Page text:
Matt passed the marshmallow covered sweet potatoes to Alex. “So, what’s on your mind this week?”
“Well, I’ve been thinking that in light of the recent election results that there’s a good chance the minimum wage might be boosted. That could be a good thing for schools. Maybe we should rally for it.”
“Very interesting,” said Scott. “Over at Get on the Bus, I was just writing about a different reflection on the political process. I really think it’s valuable to kids to involve them in discussions and let them see you vote.”
“I agree. Have you seen that YouTube video with pre-schoolers and the election process?” said Just a Substitute Teacher. “Check it out when you get a chance.”
Discussion at the other end of the table was a bit different. “I’m so stoked! We’re going to take a group of students to see Julius Caesar. I really have a love of the theater. Don’t you, Darren?”
“Oh, I love a good field trip as much as the next teacher. However, one of our own teachers went to DC to receive our school’s National Blue Ribbon Award. The reception wasn’t anything to write home about, unfortunately.”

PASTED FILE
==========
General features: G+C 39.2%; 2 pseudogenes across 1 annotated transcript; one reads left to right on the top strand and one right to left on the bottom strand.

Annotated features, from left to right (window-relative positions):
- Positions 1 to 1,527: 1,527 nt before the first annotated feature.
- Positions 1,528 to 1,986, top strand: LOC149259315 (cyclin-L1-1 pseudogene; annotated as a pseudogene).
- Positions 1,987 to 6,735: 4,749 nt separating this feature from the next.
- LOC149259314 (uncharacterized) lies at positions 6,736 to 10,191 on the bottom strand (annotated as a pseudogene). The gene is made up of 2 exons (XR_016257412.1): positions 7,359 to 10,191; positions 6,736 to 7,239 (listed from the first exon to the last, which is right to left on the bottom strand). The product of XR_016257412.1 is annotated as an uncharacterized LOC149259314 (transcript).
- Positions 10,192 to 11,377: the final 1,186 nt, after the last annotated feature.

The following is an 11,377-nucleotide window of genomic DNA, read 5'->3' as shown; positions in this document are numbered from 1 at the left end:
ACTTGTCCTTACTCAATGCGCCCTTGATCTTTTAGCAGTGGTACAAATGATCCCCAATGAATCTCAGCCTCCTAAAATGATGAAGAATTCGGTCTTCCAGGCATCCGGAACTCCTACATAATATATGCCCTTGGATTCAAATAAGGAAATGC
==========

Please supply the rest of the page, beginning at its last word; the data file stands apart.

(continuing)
“We got to go see a different reading program,” said the Median Sib. “I bet those teachers were relieved when the 20 of us departed for the day.”
Matt perked up. “Did you see anything that might support the learning of gifted students? I notice that we don’t serve them well. Maybe they’d be better off classified as being legally disabled.”
Janet returned from the bathroom. “What did I miss?”
“Talk of field trips, students, and parents,” said the Goddess. You’re just in time to get in the last word before dessert.”
“I could use some chocolate. I finally had some resolution to the issues with the class I told you about last week. Sometimes, you just have to focus your energies where they can do the most good.”
“Indeed,” sighed the Goddess. “Shall we retire to the livingroom for football and a tryptophan induced haze? Or would you prefer to check out the Carnival of Teaching next door?"
“That sounds great,” said the Wonks. “And don’t forget, next week we’re hosting the Education Carnival! The deadline for submissions is: 8:00 PM (Eastern) 5:00 PM (Pacific) Tuesday, November 21st. Submissions may be sent to: owlshome [at] earthlink [dot] net . Contributers may also use Blog Carnival's handy submission form. You can always check out the archives here.”